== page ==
Export controls specifically ban businesses from working with denied parties at home and abroad, as well as international entities from regions under trade restrictions and embargoes. Companies, therefore, must take care of their own legal compliance in this respect by being aware of every aspect of their operations.

While restrictions like these have always been in place, the U.S. government is making it clear now that it will not tolerate violations of its export controls and associated regulations, especially with regards to recent sanctions imposed on Russia, Belarus and parts of Ukraine. In fact, it’s been focusing more and more attention into enforcement of export compliance.

The Bureau of Industry and Security (BIS) has laid out its export control compliance requirements that all domestic organizations must follow. If you want to reduce the risk of incurring financial penalties, and losses in industry trust from non-compliance of sanctions regulations, be sure to start implementing legal compliance measures like restricted and denied party screening.

This article will cover some of BIS’s recent actions and what implications they have for businesses, especially those based in the United States.

The Office of Export Enforcement Battens Down the Hatches

Having seen less use over the previous U.S. administration, the BIS’s Office of Export Enforcement will likely be far more active in coming years. Among the new changes coming with the Biden administration is the addition of Matthew Axelrod as the Assistant Secretary.

Axelrod has mentioned directly that he intends to focus more on export compliance. Observers said that the former federal prosecutor will not only penalize export violations more harshly but will also implement changes in law that incentivize better compliance postures across the business landscape.

Violations of export controls pose a threat to national security, as they allow the sale of sensitive products and technologies to foreign parties deemed as “bad actors” by the U.S. government. What it means for you as a business is that you will need to design your international trade operations and policies with export controls and compliance in mind.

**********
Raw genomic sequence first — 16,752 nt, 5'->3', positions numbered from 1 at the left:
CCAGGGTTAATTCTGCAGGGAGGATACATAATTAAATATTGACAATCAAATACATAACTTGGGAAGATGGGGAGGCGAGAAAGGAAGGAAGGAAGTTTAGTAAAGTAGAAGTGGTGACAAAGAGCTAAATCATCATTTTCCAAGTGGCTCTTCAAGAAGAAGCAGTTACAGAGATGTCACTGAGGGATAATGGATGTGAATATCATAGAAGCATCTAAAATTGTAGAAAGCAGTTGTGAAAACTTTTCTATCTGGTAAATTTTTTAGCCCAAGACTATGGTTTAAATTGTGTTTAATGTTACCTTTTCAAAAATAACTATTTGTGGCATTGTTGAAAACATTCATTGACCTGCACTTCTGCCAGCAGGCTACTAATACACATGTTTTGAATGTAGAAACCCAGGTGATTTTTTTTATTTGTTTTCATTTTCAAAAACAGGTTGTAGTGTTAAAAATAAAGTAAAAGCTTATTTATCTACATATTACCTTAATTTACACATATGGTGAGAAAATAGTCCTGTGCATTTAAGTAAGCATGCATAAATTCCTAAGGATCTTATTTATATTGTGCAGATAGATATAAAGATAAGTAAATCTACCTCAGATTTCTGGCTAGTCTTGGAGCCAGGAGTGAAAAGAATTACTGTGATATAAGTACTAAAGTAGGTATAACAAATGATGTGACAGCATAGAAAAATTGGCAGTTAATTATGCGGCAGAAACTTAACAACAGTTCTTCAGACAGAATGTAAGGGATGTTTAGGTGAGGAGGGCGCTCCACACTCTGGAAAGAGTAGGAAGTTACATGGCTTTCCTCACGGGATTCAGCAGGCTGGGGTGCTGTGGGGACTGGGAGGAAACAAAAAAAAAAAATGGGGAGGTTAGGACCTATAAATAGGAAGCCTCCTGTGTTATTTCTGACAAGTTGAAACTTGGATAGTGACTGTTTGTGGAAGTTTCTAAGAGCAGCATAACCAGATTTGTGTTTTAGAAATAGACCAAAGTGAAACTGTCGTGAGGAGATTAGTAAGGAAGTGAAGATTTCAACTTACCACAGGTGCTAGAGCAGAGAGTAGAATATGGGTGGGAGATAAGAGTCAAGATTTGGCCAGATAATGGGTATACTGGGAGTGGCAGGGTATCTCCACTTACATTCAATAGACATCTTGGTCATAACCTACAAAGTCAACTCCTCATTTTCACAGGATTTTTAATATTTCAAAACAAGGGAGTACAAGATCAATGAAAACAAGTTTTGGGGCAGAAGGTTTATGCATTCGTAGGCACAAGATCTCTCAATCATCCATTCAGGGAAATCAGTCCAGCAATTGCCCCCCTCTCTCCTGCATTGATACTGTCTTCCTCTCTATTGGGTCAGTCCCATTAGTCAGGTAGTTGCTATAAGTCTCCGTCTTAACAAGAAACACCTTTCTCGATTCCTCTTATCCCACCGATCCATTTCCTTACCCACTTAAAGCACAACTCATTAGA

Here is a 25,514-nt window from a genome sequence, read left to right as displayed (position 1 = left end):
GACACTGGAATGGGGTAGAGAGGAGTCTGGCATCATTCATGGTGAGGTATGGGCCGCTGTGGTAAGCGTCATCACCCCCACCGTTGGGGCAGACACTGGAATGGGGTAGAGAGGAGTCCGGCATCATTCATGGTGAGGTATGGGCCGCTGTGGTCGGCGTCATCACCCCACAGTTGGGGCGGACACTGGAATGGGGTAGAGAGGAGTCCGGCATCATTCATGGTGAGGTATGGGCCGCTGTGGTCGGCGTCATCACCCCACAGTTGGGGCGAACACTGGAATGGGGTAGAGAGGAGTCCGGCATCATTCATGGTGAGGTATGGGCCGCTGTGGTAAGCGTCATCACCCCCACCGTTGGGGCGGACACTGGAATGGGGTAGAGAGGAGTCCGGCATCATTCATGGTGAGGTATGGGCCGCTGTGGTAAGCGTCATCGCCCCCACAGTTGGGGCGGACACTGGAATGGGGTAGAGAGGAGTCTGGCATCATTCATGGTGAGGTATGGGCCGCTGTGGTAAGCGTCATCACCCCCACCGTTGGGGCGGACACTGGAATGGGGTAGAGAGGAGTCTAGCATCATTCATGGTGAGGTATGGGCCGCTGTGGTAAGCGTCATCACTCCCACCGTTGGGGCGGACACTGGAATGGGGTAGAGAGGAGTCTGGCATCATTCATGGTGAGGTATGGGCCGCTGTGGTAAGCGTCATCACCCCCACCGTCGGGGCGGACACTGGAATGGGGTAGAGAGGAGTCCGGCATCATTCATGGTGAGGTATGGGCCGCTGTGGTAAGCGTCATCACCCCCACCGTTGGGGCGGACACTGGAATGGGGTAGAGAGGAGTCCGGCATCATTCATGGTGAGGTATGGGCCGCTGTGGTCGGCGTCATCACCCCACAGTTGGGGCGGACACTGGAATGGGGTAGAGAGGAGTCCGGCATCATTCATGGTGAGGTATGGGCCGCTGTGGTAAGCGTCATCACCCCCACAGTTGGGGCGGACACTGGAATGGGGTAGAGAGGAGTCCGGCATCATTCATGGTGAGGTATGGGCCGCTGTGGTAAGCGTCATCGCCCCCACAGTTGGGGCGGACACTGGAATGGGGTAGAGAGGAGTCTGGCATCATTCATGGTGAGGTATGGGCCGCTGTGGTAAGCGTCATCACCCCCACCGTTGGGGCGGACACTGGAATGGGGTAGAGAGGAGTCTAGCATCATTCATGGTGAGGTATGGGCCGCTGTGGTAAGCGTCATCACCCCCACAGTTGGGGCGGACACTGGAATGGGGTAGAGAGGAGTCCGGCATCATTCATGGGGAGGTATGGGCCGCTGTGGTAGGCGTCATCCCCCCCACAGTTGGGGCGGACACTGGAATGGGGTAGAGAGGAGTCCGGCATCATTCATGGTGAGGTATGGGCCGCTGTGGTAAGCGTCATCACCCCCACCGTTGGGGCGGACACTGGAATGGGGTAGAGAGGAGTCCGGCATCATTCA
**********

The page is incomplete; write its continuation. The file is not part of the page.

Controls Regarding Trade with China

One holdover from the Trump administration that will likely be continued are the controls surrounding China. BIS has telegraphed new attempts to prevent China from receiving sensitive technologies under U.S. export controls. Chinese businesses targeted include a consumer electronics manufacturer, a state-owned semiconductor manufacturer, a technology and entertainment conglomerate, and a social networking platform

Remember to keep track of other countries on restricted lists when choosing your partnerships. Achieving compliance is thankfully easy when you have monitoring tools which we’ll discuss later.

Large Telecom Company Fined $1.87 Million

Take a look at the significant penalty a large U.S. based telecommunications firm received for acting as a subsidiary of a Vietnamese organization.

The document details illicit exports of certain goods to the Southeast Asian nation. The transistors and development tools were sent for defense end uses, but the company allegedly misled Customs by claiming that they were for civil use. The penalties here included:

  • A $1.87 million fine
  • A requirement to allocate budget to improve its export compliance program
  • Opening a new position for a compliance executive

Avoid making similar mistakes by taking a proactive approach to trade compliance by monitoring your deals and stopping potentially risky transactions from happening.

Start by Implementing Denied Party Screening Software From Descartes

It’s clear that the BIS means business when it’s been strengthening its enforcement actions in recent months. It’s become clear that domestic companies themselves are responsible for their own compliance.

Want to know how you can reduce the risk of legal penalties by screening for denied parties during trade deals and automate tasks to achieve better efficiency?

With features like automated and integrated denied party screening, compliance management workflows, and export document management, Descartes is a provider of an industry-leading suite of denied party screening, 3rd party risk management solutions, as well as trade content for leading business systems, that can be integrated with minimal disruption, sometimes in under an hour.

Descartes Visual Compliance and Descartes MK Denied Party Screening solutions are flexible and modular, allowing organizations to pick the specific and exact functionality and content they need for their particular compliance needs and scale up later as and when necessary.

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Written by Jackson Wood

Director, Industry Strategy, Global Trade Intelligence, Descartes